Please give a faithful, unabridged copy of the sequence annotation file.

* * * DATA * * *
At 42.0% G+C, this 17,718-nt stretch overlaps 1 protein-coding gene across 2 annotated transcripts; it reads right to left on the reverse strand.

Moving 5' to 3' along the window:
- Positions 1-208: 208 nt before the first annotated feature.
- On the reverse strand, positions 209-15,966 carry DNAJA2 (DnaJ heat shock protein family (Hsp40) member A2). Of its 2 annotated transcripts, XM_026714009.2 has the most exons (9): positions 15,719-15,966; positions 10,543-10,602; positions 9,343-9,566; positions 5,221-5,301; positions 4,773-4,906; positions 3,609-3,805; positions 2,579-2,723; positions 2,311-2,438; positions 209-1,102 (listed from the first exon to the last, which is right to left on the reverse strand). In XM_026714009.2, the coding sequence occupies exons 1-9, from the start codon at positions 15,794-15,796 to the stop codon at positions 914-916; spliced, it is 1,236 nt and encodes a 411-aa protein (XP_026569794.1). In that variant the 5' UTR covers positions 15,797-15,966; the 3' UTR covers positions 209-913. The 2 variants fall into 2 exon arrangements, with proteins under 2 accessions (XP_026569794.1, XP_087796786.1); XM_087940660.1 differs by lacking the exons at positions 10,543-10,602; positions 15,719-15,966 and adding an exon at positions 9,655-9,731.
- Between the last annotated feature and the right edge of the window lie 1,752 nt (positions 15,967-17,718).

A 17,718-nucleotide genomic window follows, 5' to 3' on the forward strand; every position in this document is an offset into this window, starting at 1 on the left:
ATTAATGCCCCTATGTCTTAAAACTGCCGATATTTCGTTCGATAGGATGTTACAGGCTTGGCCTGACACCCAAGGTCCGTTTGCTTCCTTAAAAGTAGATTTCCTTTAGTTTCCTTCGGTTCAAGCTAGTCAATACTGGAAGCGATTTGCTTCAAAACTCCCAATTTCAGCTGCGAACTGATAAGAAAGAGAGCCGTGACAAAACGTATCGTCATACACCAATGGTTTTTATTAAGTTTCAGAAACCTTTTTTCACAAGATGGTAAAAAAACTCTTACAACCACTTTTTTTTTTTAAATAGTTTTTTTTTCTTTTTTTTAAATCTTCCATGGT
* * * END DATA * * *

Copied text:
At 42.0% G+C, this 17,718-nt stretch overlaps 1 protein-coding gene across 2 annotated transcripts; it reads right to left on the reverse strand.

Moving 5' to 3' along the window:
- Positions 1-208: 208 nt before the first annotated feature.
- On the reverse strand, positions 209-15,966 carry DNAJA2 (DnaJ heat shock protein family (Hsp40) member A2). Of its 2 annotated transcripts, XM_026714009.2 has the most exons (9): positions 15,719-15,966; positions 10,543-10,602; positions 9,343-9,566; positions 5,221-5,301; positions 4,773-4,906; positions 3,609-3,805; positions 2,579-2,723; positions 2,311-2,438; positions 209-1,102 (listed from the first exon to the last, which is right to left on the reverse strand). In XM_026714009.2, the coding sequence occupies exons 1-9, from the start codon at positions 15,794-15,796 to the stop codon at positions 914-916; spliced, it is 1,236 nt and encodes a 411-aa protein (XP_026569794.1). In that variant the 5' UTR covers positions 15,797-15,966; the 3' UTR covers positions 209-913. The 2 variants fall into 2 exon arrangements, with proteins under 2 accessions (XP_026569794.1, XP_087796786.1); XM_087940660.1 differs by lacking the exons at positions 10,543-10,602; positions 15,719-15,966 and adding an exon at positions 9,655-9,731.
- Between the last annotated feature and the right edge of the window lie 1,752 nt (positions 15,967-17,718).

A 17,718-nucleotide genomic window follows, 5' to 3' on the forward strand; every position in this document is an offset into this window, starting at 1 on the left:
ATTAATGCCCCTATGTCTTAAAACTGCCGATATTTCGTTCGATAGGATGTTACAGGCTTGGCCTGACACCCAAGGTCCGTTTGCTTCCTTAAAAGTAGATTTCCTTTAGTTTCCTTCGGTTCAAGCTAGTCAATACTGGAAGCGATTTGCTTCAAAACTCCCAATTTCAGCTGCGAACTGATAAGAAAGAGAGCCGTGACAAAACGTATCGTCATACACCAATGGTTTTTATTAAGTTTCAGAAACCTTTTTTCACAAGATGGTAAAAAAACTCTTACAACCACTTTTTTTTTTTAAATAGTTTTTTTTTCTTTTTTTTAAATCTTCCATGGT